Louis De Geer (1587–1652)

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Louis De Geer portraited by David Beck

Louis De Geer (Liège, 17 November 1587 – Amsterdam, 19 June 1652) was a Walloon/Dutch merchant and industrialist. He is considered the father of Swedish industry for introducing Walloon blast furnaces in Sweden. He produced cannons for the German protestant movement, but also for the Dutch admirals and the Dutch East India Company and the Dutch West India Company.[1]

Biography[edit]

De Geer was born in Liège/Luik in what is today Belgium. He was a brother-in-law of the famous Dutch author P.C. Hooft. In those days Liège was already famous for its iron ore. He set up as a coppersmith in Rouen and in 1611 eventually reached Dordrecht. Having earned a fortune as a banker and industrialist he moved to Amsterdam in 1615. Owing to his extensive travels he received a good education in business.[2]

With the outbreak of the Thirty Years' War the demand for weapons increased enormously. In 1618, De Geer delivered weapons to Gustavus Adolphus of Sweden, the Swedish king. Impressed by his business instincts the Swedish government allowed him to lease estates near Finspång, Östergötland in eastern Sweden proper. Before long, De Geer had established a formidable workshop industry there. In 1623 he was active in a Swedish trading company.[1]

The Swedish government continued to support him and De Geer received the monopoly on the copper and iron trade. De Geer, who adopted Sweden as his second home country, immigrated to Sweden in 1627. He hoped to evade paying toll in de Sont. In 1634, he bought "Het Huis met de Hoofden" on the Keizersgracht in Amsterdam. His wife died after the birth of their sixteenth child.[3]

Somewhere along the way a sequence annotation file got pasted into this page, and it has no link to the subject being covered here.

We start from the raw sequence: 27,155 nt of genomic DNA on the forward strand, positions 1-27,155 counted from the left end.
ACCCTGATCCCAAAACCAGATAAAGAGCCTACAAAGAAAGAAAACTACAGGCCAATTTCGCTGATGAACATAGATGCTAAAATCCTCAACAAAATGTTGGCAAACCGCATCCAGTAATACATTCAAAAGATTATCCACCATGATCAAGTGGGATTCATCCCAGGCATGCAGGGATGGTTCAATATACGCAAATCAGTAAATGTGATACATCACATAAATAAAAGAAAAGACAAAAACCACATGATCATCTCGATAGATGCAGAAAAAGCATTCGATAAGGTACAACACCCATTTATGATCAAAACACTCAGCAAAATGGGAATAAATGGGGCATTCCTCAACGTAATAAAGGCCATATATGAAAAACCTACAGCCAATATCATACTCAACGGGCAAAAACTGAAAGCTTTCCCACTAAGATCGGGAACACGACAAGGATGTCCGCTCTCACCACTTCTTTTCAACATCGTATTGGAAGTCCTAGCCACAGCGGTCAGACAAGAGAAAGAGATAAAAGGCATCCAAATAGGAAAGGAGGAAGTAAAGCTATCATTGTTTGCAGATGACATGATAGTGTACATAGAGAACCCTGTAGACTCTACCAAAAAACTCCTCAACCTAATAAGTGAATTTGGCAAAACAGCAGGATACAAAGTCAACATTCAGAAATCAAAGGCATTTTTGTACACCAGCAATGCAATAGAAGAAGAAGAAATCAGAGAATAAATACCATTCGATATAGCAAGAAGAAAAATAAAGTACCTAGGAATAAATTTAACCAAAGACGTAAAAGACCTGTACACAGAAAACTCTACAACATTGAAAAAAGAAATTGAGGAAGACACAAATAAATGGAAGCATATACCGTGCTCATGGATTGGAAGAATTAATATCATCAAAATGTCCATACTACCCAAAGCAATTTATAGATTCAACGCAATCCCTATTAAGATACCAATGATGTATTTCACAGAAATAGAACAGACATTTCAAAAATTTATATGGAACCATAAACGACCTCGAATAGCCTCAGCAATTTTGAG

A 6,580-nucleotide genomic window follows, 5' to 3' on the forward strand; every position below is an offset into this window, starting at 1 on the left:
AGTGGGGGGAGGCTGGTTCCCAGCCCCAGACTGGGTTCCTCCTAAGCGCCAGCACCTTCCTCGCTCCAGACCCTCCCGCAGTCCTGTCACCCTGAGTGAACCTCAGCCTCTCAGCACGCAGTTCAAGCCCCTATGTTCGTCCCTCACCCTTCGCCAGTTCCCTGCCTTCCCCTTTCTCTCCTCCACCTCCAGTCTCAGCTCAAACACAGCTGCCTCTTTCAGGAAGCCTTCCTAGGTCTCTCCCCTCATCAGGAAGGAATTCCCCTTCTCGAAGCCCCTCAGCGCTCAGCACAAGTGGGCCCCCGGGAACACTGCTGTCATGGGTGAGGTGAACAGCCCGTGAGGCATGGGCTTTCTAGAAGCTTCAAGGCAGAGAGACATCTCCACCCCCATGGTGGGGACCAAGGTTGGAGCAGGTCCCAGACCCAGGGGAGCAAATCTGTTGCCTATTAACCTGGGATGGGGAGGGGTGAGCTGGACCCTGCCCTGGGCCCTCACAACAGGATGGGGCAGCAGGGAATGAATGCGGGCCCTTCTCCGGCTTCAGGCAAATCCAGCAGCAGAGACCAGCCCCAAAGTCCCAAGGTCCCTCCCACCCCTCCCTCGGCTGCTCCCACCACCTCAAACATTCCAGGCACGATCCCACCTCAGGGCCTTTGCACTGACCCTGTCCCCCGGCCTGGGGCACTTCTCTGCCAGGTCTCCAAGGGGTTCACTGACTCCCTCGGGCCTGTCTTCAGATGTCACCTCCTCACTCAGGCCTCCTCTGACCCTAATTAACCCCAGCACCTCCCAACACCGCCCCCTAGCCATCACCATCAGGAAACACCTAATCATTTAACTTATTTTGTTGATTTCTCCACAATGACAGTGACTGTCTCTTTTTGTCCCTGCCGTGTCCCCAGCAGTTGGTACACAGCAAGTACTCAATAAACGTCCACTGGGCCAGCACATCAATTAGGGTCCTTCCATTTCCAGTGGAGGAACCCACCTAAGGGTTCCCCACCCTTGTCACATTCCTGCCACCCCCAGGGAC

In 1640, De Geer travelled again to Sweden and was ennobled. In his new status he was able to buy 3/4 of the leased farmlands. As of 2011 his estate in Stockholm houses the Dutch embassy in Sweden.[3]

Working for Axel Oxenstierna he went to Amsterdam to support the war against Denmark. In 1644, at the start of the Torstenson War against Denmark, he singlehandedly equipped an armada of ships to sail against Denmark. This fleet contained a complete marine, 32 ships with sailors, weaponry and officers. The Swedes were able to conquer Fehmarn in Denmark, thanks to his aid. De Geer is also considered responsible for the Swedish Africa Company. When he founded the company a riot started in Amsterdam in 1649. His family also provided shelter to pacifist and humanist Comenius in his home in Amsterdam. He died in 1652 after falling ill during another voyage to Sweden. He returned to Amsterdam and died there.[2]

References[edit]

  1. ^ a b "Louis De Geer". Nordisk familjebok (in Swedish) 6. Stockholm: Project Runeberg. 1907. p. 2–4. 
  2. ^ a b Ekinge, Robert. "Louis De Geer". www.ekinge.nu. Robert Ekinge. Retrieved 24 August 2014. 
  3. ^ a b "Louis De Geer". Svenskt biografiskt lexikon (in Swedish) 10. Stockholm: National Archives of Sweden. 1931. p. 457.